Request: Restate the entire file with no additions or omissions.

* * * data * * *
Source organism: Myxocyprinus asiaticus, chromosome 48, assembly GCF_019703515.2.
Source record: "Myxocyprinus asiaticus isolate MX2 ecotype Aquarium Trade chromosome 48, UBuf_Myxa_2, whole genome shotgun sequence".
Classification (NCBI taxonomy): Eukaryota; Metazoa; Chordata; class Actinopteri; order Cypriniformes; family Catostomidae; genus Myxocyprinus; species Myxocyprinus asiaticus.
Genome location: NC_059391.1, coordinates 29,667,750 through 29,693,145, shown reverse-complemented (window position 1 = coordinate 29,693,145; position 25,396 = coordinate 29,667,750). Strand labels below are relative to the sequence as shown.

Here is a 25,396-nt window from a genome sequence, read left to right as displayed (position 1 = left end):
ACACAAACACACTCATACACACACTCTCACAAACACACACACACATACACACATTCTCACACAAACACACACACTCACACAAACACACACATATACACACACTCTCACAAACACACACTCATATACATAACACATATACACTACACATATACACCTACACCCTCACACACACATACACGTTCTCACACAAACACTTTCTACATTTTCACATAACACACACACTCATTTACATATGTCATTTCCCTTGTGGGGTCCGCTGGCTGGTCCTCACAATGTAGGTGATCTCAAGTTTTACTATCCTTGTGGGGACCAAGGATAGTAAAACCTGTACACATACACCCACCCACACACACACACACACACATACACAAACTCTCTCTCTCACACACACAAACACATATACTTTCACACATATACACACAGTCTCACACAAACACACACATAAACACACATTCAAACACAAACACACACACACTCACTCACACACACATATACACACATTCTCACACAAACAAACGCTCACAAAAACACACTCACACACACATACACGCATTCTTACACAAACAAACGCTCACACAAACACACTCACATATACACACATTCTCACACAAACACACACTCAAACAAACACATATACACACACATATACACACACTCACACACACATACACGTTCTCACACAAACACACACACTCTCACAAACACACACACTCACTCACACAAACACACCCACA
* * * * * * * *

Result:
Source organism: Myxocyprinus asiaticus, chromosome 48, assembly GCF_019703515.2.
Source record: "Myxocyprinus asiaticus isolate MX2 ecotype Aquarium Trade chromosome 48, UBuf_Myxa_2, whole genome shotgun sequence".
Classification (NCBI taxonomy): Eukaryota; Metazoa; Chordata; class Actinopteri; order Cypriniformes; family Catostomidae; genus Myxocyprinus; species Myxocyprinus asiaticus.
Genome location: NC_059391.1, coordinates 29,667,750 through 29,693,145, shown reverse-complemented (window position 1 = coordinate 29,693,145; position 25,396 = coordinate 29,667,750). Strand labels below are relative to the sequence as shown.

Here is a 25,396-nt window from a genome sequence, read left to right as displayed (position 1 = left end):
ACACAAACACACTCATACACACACTCTCACAAACACACACACACATACACACATTCTCACACAAACACACACACTCACACAAACACACACATATACACACACTCTCACAAACACACACTCATATACATAACACATATACACTACACATATACACCTACACCCTCACACACACATACACGTTCTCACACAAACACTTTCTACATTTTCACATAACACACACACTCATTTACATATGTCATTTCCCTTGTGGGGTCCGCTGGCTGGTCCTCACAATGTAGGTGATCTCAAGTTTTACTATCCTTGTGGGGACCAAGGATAGTAAAACCTGTACACATACACCCACCCACACACACACACACACACATACACAAACTCTCTCTCTCACACACACAAACACATATACTTTCACACATATACACACAGTCTCACACAAACACACACATAAACACACATTCAAACACAAACACACACACACTCACTCACACACACATATACACACATTCTCACACAAACAAACGCTCACAAAAACACACTCACACACACATACACGCATTCTTACACAAACAAACGCTCACACAAACACACTCACATATACACACATTCTCACACAAACACACACTCAAACAAACACATATACACACACATATACACACACTCACACACACATACACGTTCTCACACAAACACACACACTCTCACAAACACACACACTCACTCACACAAACACACCCACA